National Postal Mail Handlers Union - Unity · Democracy · Strength - Division of LIUNA - AFL-CIO

National Postal Mail Handlers Union A Division of LIUNA (AFL-CIO)

Hot Topics / Critical Postal Issues

Oct 17

House Committee Passes Anti-Union, Anti-USPS Bill

House Committee Passes Anti-Union, Anti-USPS Bill

In a display of partisan ideology over practical solutions, the House Oversight and Government Reform Committee passed H.R. 2309 on October 13. The bill is designed to minimize and eventually privatize the US Postal Service, and make it into a non-union entity.

Written by Committee Chairman Darryl Issa (R-CA), the bill contains provisions that would force senior employees to retire or be laid off using reduction in force rules, gut existing collective bargaining agreements and make future bargaining inconsequential, reduce delivery to five days, and eliminate both home delivery (replaced by cluster boxes) and Congressional or community input on closings of postal facilities. Issa’s aim is to reduce employee wages and benefits in order to “save” the USPS. He was supported by the USPS legislative representatives in this effort.

“This is a textbook example of bad legislation. Issa and the Republicans are trying to `Wisconsinize’ postal unions’ collective bargaining,” said National President John F. Hegarty. “Mr. Issa is mimicking the Republican-led state legislatures, which are attacking public employees’ collective bargaining rights in an attempt to eliminate their pensions, their health care, and ultimately their unions.

“Issa rigidly adheres to a right-wing, partisan ideology to decrease the size of government by strangling the US Postal Service. Rather than creating jobs, which the nation needs, Issa sees his role as putting more than 100,000 postal workers out of a job.” Issa stated that ultimately he wants to reduce the USPS by more than 200,000 employees.

One year ago, Congressman Issa told postal union representatives that he would not attack collective bargaining. Yet, with this bill, he is leading the assault on free collective bargaining for postal employees. Indications are that the USPS provided him with the language and talking points that he wanted.

All of the Democrats on the Committee voted “no” on these anti-labor provisions and against the entire bill. Several Republicans on the panel expressed some displeasure at his blatant, anti-union and anti-democratic provisions. However, the only Republican on the Committee to oppose the final bill was Todd Platts (R-PA).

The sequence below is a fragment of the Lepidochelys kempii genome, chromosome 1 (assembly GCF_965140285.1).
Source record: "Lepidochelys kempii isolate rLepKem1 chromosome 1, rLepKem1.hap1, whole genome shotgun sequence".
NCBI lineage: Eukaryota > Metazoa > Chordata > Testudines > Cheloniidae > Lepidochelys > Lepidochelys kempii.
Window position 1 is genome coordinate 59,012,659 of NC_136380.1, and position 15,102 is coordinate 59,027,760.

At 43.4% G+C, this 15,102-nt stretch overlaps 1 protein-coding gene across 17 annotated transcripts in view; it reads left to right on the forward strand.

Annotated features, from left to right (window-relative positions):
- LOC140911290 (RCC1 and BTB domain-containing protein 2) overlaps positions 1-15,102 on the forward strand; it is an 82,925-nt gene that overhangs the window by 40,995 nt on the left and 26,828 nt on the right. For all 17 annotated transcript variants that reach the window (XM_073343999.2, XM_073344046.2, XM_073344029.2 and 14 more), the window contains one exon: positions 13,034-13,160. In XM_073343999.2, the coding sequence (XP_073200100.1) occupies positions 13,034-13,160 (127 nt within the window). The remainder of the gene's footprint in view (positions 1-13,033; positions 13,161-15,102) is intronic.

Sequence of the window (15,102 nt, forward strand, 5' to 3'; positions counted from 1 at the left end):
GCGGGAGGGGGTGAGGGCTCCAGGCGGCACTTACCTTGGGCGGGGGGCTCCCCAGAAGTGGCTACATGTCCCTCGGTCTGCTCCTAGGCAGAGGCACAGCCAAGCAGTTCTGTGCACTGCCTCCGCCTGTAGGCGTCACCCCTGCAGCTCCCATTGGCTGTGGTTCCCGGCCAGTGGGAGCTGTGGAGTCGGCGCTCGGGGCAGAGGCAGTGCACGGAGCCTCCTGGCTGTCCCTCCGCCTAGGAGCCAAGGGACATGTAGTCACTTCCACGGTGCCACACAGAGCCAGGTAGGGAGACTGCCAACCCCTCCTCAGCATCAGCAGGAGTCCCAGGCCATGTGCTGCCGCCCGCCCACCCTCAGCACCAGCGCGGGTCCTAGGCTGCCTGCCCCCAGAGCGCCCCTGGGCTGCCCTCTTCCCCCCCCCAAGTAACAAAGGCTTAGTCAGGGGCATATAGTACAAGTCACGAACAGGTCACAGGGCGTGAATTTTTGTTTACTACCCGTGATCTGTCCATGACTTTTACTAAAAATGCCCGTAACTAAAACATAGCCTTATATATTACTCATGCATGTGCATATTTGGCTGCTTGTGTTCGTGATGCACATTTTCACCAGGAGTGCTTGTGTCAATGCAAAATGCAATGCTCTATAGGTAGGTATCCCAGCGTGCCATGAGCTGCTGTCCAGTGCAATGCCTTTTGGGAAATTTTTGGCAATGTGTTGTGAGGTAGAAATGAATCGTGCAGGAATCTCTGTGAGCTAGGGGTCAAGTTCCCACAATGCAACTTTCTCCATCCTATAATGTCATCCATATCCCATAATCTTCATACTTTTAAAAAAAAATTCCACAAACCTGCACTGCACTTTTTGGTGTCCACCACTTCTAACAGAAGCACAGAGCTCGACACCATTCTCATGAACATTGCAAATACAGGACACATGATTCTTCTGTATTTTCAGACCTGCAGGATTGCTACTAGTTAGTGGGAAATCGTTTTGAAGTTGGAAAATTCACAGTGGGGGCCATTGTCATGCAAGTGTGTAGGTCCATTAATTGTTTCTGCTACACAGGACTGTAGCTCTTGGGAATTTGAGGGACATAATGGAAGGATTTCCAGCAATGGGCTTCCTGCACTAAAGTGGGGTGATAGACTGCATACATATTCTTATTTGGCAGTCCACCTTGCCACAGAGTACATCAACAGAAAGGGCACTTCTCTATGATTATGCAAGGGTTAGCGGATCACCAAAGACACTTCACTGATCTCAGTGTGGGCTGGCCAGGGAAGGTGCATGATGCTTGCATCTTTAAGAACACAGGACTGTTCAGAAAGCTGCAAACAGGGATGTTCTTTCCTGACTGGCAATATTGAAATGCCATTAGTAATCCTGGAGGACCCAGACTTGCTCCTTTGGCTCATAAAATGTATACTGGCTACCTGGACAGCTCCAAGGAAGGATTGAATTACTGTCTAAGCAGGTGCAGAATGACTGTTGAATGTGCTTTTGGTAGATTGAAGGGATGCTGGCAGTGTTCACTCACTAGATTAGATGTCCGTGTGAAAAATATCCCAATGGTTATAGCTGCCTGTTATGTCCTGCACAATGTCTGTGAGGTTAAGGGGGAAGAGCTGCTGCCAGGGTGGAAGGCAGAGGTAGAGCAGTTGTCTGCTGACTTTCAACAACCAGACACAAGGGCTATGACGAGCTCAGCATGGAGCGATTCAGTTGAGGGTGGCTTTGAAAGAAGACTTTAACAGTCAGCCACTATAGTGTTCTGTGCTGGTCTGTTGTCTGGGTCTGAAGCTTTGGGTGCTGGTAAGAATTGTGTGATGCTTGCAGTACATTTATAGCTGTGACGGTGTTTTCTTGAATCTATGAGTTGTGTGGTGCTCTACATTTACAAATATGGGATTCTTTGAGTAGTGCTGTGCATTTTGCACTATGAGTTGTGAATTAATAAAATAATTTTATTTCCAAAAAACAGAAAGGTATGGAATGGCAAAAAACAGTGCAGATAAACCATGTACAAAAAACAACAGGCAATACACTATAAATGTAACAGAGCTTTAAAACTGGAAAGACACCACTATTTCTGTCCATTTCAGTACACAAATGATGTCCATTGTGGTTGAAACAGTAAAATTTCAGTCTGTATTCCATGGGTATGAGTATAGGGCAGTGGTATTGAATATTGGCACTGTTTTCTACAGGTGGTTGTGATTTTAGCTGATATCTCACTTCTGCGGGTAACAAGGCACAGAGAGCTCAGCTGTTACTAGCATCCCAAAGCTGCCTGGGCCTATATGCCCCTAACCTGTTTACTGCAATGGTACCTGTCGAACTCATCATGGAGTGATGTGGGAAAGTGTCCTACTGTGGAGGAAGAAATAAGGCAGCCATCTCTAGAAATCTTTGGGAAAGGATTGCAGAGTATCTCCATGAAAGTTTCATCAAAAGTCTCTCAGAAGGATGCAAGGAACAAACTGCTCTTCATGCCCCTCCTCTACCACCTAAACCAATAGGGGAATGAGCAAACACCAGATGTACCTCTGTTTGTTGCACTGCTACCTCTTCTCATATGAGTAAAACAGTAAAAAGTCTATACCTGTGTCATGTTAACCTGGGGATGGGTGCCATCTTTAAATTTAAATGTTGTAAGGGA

Following the House Committee’s action, Senator Tom Carper (D-DE) issued a statement in which he said that the Issa bill was an exercise in partisanship that would not pass the Senate.

Issa also tried to gut the Federal Employees Compensation Act, but ran into a procedural difficulty. He said he would not stop trying

The next step for H.R. 2309 is for the bill to go to the House Rules Committee, where it most likely will be rubber-stamped, and then go to the House Floor for a final vote. Such action may take place before Thanksgiving.

“We will have to step up our national effort to defeat this bill in the House,” declared Hegarty. There is another bill pending, which would greatly assist the Postal Service, without gutting collective bargaining. Nearly all Democrats and 30 Republicans have cosponsored legislation (H.R. 1351) authored by Rep. Steve Lynch (D-MA) that would help solve the economic woes of the USPS, difficulties which were created by onerous pre-funding mandates implemented by Congress back in 2006. All Mail Handlers need to immediately write to their Congressional Representatives to support H.R. 1351, and to vehemently oppose H.R. 2309.

Directory

Local 297 Local 298 Local 299 Local 300 Local 301 Local 302 Local 303 Local 304 Local 305 Local 306 Local 307 Local 308 Local 309 Local 310 Local 311 Local 312 Local 313 Local 314 Local 315 Local 316 Local 316 Local 317 Local 318 Local 319 Local 320 Local 321 Local 322 Local 323 Local 324 Local 325 Local 327 Local 328 Local 329 Local 330 Local 331 Local 332 Local 333 Local 334 Local Unions
Enlarge Map